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DT_Sam

DT_Sam

Sam Nice

Dunstan Thomas Consulting
Wednesday, 18 May 2011 14:29

An Overview of SoaML

Dunstan Thomas Consulting 

In Enterprise Architect SoaML is provided via MDG Technology as a UML Profile and is included as standard in the following editions of Enterprise Architect:

  • Corporate
  • Business & Software Engineering
  • Systems Engineering
  • Ultimate Edition

Introducing SoaML

A service is an offer of value to another through a well-defined interface and available to a community (which may be the general public). A service results in work provided to one by another. Service Oriented Architecture (SOA) is a way of organizing and understanding [representations of] organizations, communities and systems to maximize agility, scale and interoperability.

The SOA approach is simple – people, organizations and systems provide services to each other. These services allow us to get something done without doing it ourselves or even without knowing how to do it -enabling us to be more efficient and agile. Services also enable us to offer our capabilities to others in exchange for some value – thus establishing a community, process, or marketplace.

The SOA paradigm works equally well for integrating existing capabilities as for creating and integrating new capabilities.

SOA is an architectural paradigm for defining how people, organizations and systems provide and use services to achieve results. SoaML provides a standard way to architect and model SOA solutions using the Unified Modelling Language (UML). The profile uses the built-in extension mechanisms of UML to define SOA concepts in terms of existing UML concepts.

For detailed information on SoaML, visit: http://www.soaml.org

The Goals of SoaML

  • Intuitive and complete support for modelling services in UML.
  • Support for bi-directional asynchronous services between multiple parties.
  • Support for Services Architectures where parties provide and use multiple services.
  • Support for services defined to contain other services.
  • Easily mapped to and made part of a business process specification.
  • Compatibility with UML and BPMN for business processes.
  • Direct mapping to web services.
  • Top-down, bottom-up, or meet-in-the-middle modelling.
  • Design by contract or dynamic adaption of services.
  • To specify and relate the service capability and its contract.
  • No changes to UML.

     

Getting Started with SoaML and Enterprise Architect

Enterprise Architect provides a MDG UML profile for SoaML that can be used as desired to add service modelling to any project. Two diagrams are provided (both of which are variants of standard UML diagrams):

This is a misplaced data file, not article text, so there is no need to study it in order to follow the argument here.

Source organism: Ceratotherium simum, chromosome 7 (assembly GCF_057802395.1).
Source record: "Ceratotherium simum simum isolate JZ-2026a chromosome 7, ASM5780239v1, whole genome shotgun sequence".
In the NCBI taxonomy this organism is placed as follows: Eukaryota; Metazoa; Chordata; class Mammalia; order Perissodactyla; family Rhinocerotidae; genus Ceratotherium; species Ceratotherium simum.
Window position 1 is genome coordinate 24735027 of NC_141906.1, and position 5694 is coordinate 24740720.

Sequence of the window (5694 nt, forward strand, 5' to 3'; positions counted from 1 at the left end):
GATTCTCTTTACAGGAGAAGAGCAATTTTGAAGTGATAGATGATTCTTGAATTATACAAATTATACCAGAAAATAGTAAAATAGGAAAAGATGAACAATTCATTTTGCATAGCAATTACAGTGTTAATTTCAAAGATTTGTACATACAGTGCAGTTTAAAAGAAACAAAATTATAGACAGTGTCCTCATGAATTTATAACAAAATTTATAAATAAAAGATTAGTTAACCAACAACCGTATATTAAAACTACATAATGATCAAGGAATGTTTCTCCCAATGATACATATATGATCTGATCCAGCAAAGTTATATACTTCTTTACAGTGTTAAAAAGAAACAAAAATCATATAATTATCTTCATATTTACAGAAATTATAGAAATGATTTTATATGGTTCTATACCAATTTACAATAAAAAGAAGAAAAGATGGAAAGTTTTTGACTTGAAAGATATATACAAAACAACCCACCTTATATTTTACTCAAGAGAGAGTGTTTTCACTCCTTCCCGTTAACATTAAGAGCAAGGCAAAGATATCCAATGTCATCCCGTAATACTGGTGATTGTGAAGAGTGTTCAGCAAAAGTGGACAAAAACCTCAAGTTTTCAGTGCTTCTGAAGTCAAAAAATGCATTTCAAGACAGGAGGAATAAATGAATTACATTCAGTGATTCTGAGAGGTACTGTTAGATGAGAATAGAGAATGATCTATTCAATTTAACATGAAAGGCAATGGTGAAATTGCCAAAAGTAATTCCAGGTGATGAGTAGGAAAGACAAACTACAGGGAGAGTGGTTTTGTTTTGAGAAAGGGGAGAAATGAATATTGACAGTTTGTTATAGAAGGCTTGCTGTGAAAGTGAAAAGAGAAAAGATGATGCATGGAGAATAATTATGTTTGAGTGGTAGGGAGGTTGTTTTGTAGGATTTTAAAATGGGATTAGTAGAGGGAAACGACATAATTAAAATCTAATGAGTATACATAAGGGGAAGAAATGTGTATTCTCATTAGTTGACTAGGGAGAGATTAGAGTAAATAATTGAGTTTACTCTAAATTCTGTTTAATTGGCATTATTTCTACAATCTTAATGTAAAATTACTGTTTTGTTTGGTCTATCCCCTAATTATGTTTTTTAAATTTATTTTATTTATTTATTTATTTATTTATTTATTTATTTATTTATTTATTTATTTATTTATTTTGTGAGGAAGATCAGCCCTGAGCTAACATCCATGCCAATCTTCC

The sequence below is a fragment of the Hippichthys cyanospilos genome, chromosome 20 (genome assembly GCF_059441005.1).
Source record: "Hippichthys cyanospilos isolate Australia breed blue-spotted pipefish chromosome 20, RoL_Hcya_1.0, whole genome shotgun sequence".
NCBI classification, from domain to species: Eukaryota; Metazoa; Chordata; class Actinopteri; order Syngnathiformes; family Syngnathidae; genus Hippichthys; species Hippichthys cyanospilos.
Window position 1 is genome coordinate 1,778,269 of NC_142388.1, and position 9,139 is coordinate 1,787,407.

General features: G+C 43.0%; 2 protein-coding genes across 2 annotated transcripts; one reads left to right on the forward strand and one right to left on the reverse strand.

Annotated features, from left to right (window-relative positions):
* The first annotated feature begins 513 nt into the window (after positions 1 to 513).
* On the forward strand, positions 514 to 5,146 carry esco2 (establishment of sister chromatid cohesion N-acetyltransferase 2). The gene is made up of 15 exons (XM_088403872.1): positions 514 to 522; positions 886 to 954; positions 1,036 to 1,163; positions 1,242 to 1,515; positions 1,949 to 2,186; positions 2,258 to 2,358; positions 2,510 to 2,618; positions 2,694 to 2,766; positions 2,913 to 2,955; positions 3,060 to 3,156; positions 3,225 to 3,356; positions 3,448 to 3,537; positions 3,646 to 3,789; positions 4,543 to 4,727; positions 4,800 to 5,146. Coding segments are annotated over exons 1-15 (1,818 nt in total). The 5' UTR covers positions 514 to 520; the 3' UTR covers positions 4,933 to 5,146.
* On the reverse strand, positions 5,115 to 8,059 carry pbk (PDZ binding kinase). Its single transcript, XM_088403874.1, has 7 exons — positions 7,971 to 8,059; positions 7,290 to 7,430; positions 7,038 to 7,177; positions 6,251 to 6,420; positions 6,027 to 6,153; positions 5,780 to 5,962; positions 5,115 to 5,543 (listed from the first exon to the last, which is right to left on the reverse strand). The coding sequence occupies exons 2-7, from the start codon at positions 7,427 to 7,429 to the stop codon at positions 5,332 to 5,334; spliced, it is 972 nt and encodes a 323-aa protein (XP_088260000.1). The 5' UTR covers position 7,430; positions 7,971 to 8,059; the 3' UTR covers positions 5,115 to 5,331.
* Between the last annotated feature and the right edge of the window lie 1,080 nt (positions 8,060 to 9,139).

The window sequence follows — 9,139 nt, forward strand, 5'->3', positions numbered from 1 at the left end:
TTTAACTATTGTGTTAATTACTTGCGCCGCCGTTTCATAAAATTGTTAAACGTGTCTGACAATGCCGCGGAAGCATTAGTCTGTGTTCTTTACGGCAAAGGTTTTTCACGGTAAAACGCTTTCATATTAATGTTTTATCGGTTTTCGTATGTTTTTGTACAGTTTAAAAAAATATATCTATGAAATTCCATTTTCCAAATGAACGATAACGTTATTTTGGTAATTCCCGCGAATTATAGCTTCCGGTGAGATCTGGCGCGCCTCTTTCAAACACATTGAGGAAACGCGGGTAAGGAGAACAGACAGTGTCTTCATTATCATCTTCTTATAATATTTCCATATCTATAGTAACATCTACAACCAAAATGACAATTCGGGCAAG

1. SoaML Component Diagram
  2. SoaML Sequence Diagram

These diagrams are added to any Enterprise Architect project in the usual manner, and when one of these diagrams is chosen then the following SoaML toolboxes are added to the standard UML and EA toolboxes:

Examples

We now present some examples of the use of SoaML in the context of a Retirement Insurance Benefit domain. The first example is a SoaML Component Diagram aimed at modelling the opt-level collaboration between elements known as Participants and services known as ServiceContract.

The next diagram takes us down a layer of abstraction and “opens up” one of the ServiceContracts defined above. (Of course these diagrams can be linked by using hyerlinks). This diagram is a SoaML Sequence Diagram and shows the interaction between elements defined as Roles inside a ServiceContract.

The next diagram is another SoaML Component Diagram and is used to model the relationship between a ServiceContract, its Roles and the Interfaces derived from the diagram above that provide the necessary implementation.

The Classes referred to here as types of parameters are added to the EA model in the usual manner and provide a link from the Services Model to the Design and Implementation models.

Finally, by re-using elements defined already, we can formulate a SoaML Component Diagram which models the Service Usage.

Summary

In this tutorial, we have outlined the SoaML MDG UML profile that is available for Enterprise Architect together with how to get started using the technology.

Wednesday, 18 May 2011 10:53

Diagram Filters

Diagram Filters

When working on large diagrams modellers often need to identify certain elements that are of particular interest to them.

Some examples of element selection are:

  • Elements which have no value for a particular property (for example the Description)
  • Elements who share the same value for a particular property (for example Status or Phase)